For instance, SFX literally purchased Beatport—and then, yes, set about shaving away departments—but at the same time, the company will also likely plug in with partner Mastercard for handling its digital transactions, as well as redefining Beatport as a portal for EDM with the launch of Beatport Pro. So, while yes, folks lost jobs and/or shifted departments, the earning potential for the site has potentially increased by billions (Mastercard will likely want to globally market its EDM involvement and also push for greater use of the portal, too).

As well, on the personnel front, SFX hired Kerri Mason away from being a respected dance journalist for places like Billboard and Liz Miller away from Big Beat Records, plus scores of other talented individuals with high levels of respect in electronic music culture. Also, in absorbing a number of top festivals, they're also plugging in with the staff that run those festivals, too, which only increases the institutional knowledge of the company, which on one level is the world's most intriguing startup, but on yet another level is quickly becoming the all-star game for behind-the-scenes EDM movers and shakers. SFX is clearly being built with no intention of going out of business anytime soon, but rather being built like a conglomerate with immediate global impact.

Regarding said festivals, EDMTunes' critique of the Seeking Alpha article points out a clear flaw in any financial modeling regarding SFX's current (and potential) dividends in stating, "SFXE’s most productive quarter is going to be the third quarter, when TomorrowLand, Electric Zoo and TomorrowWorld’s profits will be hitting the books. While it may not make up for the large amount of debt the company holds, it will show the power of growth in the company now that they have acquired most aspects of the EDM industry (booking agency, ticket distributor, event organizer, PR firm and music distribution.)"

Proof that all may ultimately be well in SFX land comes from this recent report from Billboard that on the heels of the above conversations—which led to SFXE's shares on the NYSE to fall to $3.52 per share (the steepest decline from their initial offering at $12)—that the company's stock has rebounded by 23.3%. Of course, given the above discussion, SFXE is trading at $4 per share on the New York Stock Exchange.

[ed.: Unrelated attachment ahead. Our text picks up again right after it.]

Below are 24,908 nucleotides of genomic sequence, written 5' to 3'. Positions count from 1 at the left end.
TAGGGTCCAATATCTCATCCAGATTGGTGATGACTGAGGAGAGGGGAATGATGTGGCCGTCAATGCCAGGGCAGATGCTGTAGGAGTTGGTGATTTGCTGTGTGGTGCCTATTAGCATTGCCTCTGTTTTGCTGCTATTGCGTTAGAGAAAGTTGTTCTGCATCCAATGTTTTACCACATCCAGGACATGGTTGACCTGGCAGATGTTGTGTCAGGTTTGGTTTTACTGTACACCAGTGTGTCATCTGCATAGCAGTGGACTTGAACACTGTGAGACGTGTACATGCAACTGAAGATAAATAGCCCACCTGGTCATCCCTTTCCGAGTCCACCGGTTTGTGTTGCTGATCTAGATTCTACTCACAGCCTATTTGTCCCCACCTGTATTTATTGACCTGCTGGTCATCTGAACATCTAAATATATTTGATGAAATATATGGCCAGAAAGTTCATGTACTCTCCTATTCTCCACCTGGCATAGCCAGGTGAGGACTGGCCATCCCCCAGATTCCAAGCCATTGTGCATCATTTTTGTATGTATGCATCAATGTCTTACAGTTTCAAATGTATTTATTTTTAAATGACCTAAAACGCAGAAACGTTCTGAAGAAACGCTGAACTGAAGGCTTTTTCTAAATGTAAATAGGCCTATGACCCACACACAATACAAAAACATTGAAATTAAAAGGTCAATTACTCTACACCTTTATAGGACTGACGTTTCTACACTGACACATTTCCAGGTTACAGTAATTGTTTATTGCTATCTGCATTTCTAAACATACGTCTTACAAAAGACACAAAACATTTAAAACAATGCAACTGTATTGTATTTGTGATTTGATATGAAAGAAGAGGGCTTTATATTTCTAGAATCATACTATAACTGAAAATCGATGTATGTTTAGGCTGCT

As SFX begins to roll out their business model on domestic and semi-global fronts, there will clearly be need for adjustments and re-development. However, the one thing that will never change is that the scope of SFX's work will always be more enormous than any other similar company in the entertainment industry, and in having so many moving parts will be unable to be measured by any existing standard. SFX doesn't just sell you the music, it throws you the party where you can hear the music, plus also wants to facilitate the development of the culture surrounding the music to literally be ubiquitous. As ridiculous as a world literally guided by EDM may be, it's a world that for a generation of young adults and children who'd vote Skrillex for President, think Zedd is better than Elvis and that Adventure Club are bigger than the Beatles—is a reality. In both placating and embracing this evolution on a global level, the company has poised itself well to truly be a next-level conglomerate, the likes of which which has never been seen.